Treatment in the ancient world is ill-documented, but there are some cases of therapeutics being used to attempt treatment, while the common treatment was sacrifice and prayer in an attempt to placate the gods. During the Middle Ages, those with auditory hallucinations were sometimes subjected to trepanning or trial as a witch. In other cases of extreme symptomatology, individuals were seen as being reduced to animals by a curse; these individuals were either left on the streets or imprisoned in insane asylums. It was the latter response that eventually led to modern psychiatric hospitals.
Auditory hallucinations were rethought during the enlightenment. As a result, the predominant theory in the western world beginning in the late 18th century was that auditory hallucinations were the result of a disease in the brain (e.g., mania), and treated as such.
There were no effective treatments for hallucinations at this time. Conventional thought was that clean food, water, and air would allow the body to heal itself (sanatorium). Beginning in the 16th century insane asylums were first introduced in order to remove “the mad dogs” from the streets. These asylums acted as prisons until the late 18th century. This is when doctors began the attempt to treat patients. Often attending doctors would douse patients in cold water, starve them, or spin patients on a wheel. Soon, this gave way to brain-specific treatments with the most famous examples including lobotomy, shock therapy, and branding the skull with a hot iron.
Robert Schumann, a famous music composer, spent the end of his life experiencing auditory hallucinations. Schumann's diaries state that he suffered perpetually from imagining that he had the note A5 sounding in his ears. The musical hallucinations became increasingly complex. One night he claimed to have been visited by the ghost of Schubert and wrote down the music that he was hearing. Thereafter, he began making claims that he could hear an angelic choir singing to him. As his condition worsened, the angelic voices developed into demonic ones.
Brian Wilson, songwriter and co-founder of the Beach Boys, has schizoaffective disorder that presents itself in the form of disembodied voices. They formed a major component of Bill Pohlad's Love & Mercy (2014), a biographical film which depicts Wilson's hallucinations as a source of musical inspiration, constructing songs that were partly designed to converse with them. Wilson has said of the voices: "Mostly [they're] derogatory. Some of it's cheerful. Most of it isn't." To combat them, his psychiatrist advised that he "talk humorously to them", which he says has helped "a little bit".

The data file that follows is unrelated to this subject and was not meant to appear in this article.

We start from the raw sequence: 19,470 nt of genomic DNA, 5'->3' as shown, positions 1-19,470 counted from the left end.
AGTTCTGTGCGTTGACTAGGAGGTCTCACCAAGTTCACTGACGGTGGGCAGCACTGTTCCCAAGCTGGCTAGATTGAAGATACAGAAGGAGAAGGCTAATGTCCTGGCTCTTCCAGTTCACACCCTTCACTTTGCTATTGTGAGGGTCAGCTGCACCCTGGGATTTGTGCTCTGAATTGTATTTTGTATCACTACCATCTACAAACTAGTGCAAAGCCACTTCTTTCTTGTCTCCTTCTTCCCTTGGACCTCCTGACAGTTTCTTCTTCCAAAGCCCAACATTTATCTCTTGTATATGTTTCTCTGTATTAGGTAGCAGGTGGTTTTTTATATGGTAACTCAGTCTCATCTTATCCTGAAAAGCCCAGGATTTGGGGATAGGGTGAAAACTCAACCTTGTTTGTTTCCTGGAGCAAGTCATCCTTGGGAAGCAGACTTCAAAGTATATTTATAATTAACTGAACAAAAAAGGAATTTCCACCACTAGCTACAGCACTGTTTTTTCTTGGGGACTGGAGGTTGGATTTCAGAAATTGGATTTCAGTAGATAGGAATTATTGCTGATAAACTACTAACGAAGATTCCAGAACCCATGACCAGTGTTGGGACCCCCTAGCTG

The onset of delusional thinking is most often described as being gradual and insidious. Patients have described an interest in psychic phenomena progressing to increasingly unusual preoccupations and then to bizarre beliefs "in which I believed wholeheartedly". One author wrote of their hallucinations: "they deceive, derange and force me into a world of crippling paranoia". In many cases, the delusional beliefs could be seen as fairly rational explanations for abnormal experiences: "I increasingly heard voices (which I'd always call ‘loud thoughts’)... I concluded that other people were putting these loud thoughts into my head". Some cases have been described as an "auditory ransom note".
According to research on hallucinations, both with participants from the general population and people diagnosed with schizophrenia, psychosis and related mental illnesses, there is a relationship between culture and hallucinations. In relation to hallucinations, the Diagnostic and Statistical Manual of Mental Disorders (DSM-5) states that “transient hallucinatory experiences may occur without a mental disorder”; put differently, short or temporary hallucinations are not exclusive to being diagnosed with a mental disorder.
In a study of 1,080 people with a schizophrenia diagnosis from seven countries of origin: Austria, Poland, Lithuania, Georgia, Pakistan, Nigeria and Ghana, researchers found that 74.8% of the total participants (n = 1,080) disclosed having experienced more auditory hallucinations in the last year than any other hallucinations from the date of the interview. Further, the study found the highest rates of both auditory hallucinations and visual hallucinations in both of the West African countries, Ghana and Nigeria. In the Ghana sample, n = 76, auditory hallucinations were reported by 90.8% and visual hallucinations were reported by 53.9% of participants. In the Nigeria sample, n = 324, auditory hallucinations were reported by 85.4% and visual hallucinations were reported by 50.8% of participants. These findings are in line with other studies that have found that visual hallucinations were reported more in traditional cultures.